– (source)

There’s some information available on the earlier history of the figure, why it was carved and why it was there in the first place, in connection with a former Archbishop of York, Lancelot Blackburne, apparently. But I’m more interested in when and why it was removed.

And here perhaps is the answer, in an extract from The Building News and Engineering Journal, Volume 26 (1874):

YORK MINSTER.— The restoration of the south transept of York Minster has been progressing slowly, but satisfactorily, for two years, and is now approaching completion, so far as the roof, the east and west clerestory walls, and the interior generally is concerned, little having as yet been done with the exterior. […] The erection of the parapet walls above the clerestories has been completed, and the cement gutters are being laid at the base of the roof on each side, preparatory to being covered over with lead. The pinnacle surmounting the south transept gable, and terminating with a fiddler, will shortly undergo restoration, in the execution of which the musician will be removed and replaced by a cross in harmony with the character of the architecture.
– (source)

The fiddler figure is still around somewhere inside the Minster, apparently, ‘on the wall of the South Quire Aisle of the Minster, and apparently has been there since 1946′, according to a mention in the archives of the York Press (18 October 2005). This was in answer to a query from a reader in Australia who was trying to find out the history of the York Minster Fiddler, as ‘she has an old door knocker with a fiddler on the front from the great cathedral’.

A search in Google Images provides many images of the York Minster fiddler, some in stone (presumably the original). It has also been represented in china, and indeed on a door knocker. Perhaps a few decades ago. Perhaps around the time that you could also buy cigarette lighters made from bits of Minster stone.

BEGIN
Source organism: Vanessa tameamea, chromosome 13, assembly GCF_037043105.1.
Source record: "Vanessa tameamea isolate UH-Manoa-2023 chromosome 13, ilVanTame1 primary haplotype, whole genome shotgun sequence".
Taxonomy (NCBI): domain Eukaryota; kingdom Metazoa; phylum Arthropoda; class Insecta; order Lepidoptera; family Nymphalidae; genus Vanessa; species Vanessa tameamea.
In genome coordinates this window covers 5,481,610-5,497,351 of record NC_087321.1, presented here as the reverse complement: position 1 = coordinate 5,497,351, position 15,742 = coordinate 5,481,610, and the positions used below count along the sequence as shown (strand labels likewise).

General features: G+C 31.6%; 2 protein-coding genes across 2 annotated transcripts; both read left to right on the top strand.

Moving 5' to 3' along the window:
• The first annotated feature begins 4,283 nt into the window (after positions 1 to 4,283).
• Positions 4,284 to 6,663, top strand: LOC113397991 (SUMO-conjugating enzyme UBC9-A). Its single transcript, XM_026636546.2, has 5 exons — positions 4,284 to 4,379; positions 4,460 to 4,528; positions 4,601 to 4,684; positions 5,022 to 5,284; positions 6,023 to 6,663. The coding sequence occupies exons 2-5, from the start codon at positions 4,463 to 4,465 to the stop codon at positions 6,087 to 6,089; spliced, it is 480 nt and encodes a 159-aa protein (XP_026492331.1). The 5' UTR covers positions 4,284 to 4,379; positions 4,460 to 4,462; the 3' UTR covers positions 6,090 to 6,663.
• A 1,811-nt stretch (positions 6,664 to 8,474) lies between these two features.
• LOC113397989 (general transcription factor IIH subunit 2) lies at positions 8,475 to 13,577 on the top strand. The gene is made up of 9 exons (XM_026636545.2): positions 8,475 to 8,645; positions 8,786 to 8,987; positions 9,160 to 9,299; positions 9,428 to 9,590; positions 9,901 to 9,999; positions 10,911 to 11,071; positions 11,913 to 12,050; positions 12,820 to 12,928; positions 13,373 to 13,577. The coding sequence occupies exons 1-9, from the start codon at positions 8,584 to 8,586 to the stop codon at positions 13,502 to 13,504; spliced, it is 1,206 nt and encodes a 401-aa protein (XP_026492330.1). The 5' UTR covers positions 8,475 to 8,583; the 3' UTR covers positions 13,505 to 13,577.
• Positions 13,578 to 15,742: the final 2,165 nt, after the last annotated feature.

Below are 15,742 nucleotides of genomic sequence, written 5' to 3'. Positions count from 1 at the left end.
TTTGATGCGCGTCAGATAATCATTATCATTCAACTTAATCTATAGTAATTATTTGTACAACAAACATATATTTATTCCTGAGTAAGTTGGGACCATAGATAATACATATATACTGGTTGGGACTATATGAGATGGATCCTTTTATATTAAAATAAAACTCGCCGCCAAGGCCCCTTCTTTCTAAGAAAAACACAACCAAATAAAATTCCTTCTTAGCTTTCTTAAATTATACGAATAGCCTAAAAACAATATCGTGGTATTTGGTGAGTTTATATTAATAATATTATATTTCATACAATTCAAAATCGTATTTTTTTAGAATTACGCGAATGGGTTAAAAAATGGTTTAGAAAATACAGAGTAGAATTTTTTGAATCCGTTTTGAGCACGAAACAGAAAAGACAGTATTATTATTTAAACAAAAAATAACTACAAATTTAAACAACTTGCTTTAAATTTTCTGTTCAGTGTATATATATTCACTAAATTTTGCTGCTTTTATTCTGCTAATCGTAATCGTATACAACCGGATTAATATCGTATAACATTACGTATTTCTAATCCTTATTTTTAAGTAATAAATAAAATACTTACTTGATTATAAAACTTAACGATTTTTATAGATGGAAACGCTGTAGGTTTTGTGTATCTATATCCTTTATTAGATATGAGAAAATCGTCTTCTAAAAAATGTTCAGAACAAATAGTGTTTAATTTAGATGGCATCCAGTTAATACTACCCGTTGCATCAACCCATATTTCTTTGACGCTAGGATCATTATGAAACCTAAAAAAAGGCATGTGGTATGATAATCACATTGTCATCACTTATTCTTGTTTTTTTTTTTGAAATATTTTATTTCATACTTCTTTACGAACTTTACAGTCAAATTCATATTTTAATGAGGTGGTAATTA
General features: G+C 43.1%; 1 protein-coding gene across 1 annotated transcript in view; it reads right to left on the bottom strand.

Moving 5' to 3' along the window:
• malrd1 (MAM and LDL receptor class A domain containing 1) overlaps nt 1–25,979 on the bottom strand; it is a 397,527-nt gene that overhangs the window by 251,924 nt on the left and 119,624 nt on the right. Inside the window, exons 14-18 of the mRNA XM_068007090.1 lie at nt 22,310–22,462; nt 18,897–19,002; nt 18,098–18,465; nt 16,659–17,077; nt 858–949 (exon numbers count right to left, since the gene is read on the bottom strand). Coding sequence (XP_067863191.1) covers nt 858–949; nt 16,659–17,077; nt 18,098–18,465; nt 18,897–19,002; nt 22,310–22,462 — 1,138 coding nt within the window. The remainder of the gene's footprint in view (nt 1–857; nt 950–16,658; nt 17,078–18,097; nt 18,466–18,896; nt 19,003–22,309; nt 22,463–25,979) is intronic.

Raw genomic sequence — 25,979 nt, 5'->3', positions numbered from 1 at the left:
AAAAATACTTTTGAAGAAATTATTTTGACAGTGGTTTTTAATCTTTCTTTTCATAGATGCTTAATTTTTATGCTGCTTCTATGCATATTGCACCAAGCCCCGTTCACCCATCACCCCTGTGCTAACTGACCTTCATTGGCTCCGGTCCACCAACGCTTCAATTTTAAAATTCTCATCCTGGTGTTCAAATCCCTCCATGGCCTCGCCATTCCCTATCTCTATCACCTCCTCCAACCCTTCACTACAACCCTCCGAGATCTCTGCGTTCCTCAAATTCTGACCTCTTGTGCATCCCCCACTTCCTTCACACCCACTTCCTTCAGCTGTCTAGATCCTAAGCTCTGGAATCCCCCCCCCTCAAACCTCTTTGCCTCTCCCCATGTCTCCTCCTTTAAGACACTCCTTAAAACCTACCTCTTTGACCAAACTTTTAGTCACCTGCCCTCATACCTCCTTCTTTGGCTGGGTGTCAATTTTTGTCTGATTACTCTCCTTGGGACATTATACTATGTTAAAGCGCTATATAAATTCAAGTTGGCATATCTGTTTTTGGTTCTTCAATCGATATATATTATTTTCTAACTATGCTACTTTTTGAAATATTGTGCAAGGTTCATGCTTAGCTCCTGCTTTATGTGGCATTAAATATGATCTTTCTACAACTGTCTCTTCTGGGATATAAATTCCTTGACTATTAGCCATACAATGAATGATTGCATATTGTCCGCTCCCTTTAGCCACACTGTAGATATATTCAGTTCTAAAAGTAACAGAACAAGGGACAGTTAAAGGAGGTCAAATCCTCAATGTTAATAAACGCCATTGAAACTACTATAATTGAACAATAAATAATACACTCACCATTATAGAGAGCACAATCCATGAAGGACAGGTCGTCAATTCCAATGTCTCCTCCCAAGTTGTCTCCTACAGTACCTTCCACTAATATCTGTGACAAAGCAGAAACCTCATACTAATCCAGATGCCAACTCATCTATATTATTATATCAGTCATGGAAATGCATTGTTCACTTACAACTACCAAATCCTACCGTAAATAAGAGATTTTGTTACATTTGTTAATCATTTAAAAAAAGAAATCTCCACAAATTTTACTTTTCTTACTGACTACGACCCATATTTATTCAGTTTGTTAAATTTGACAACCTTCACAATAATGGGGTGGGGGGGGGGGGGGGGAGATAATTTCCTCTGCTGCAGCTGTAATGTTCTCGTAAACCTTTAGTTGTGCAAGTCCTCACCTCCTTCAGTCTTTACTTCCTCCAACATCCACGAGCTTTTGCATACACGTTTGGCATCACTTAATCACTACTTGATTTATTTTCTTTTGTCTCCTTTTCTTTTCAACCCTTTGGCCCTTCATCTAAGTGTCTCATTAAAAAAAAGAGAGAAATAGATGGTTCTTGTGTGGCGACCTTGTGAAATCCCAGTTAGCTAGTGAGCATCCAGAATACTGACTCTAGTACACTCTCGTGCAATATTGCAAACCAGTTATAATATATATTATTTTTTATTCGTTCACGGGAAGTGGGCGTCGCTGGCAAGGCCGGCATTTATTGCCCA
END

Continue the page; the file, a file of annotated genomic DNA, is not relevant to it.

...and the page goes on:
So Drake, writing in the eighteenth century, thought the fiddler on the south transept ‘added much to its decoration’. Several later observers clearly disagreed. But after the removal, there was enough interest left in the figure of the fiddler for it to be reproduced in items for sale, a memento of the Minster.

As always, there’s a whole other layer or several that I could go into, but this daily posting thing means sticking to deadlines and word limits, particularly now it’s so late it’s nearly into the next day. But it’s like that, York, isn’t it.  So many stories, so many layers.

. . . . .

This is December Daily number 15. If you appreciate this month’s mix of new things, old things, York things large and small, then virtual coffees are welcome, thank you.

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  By Lisa @YorkStories 15 December 2019 , To link to this page's proper location please use the > permalink

About Lisa @YorkStories

Lisa @YorkStories is the creator, administrator, and writer of content on www.yorkstories.co.uk. She can be contacted on this link or via Twitter, @YorkStories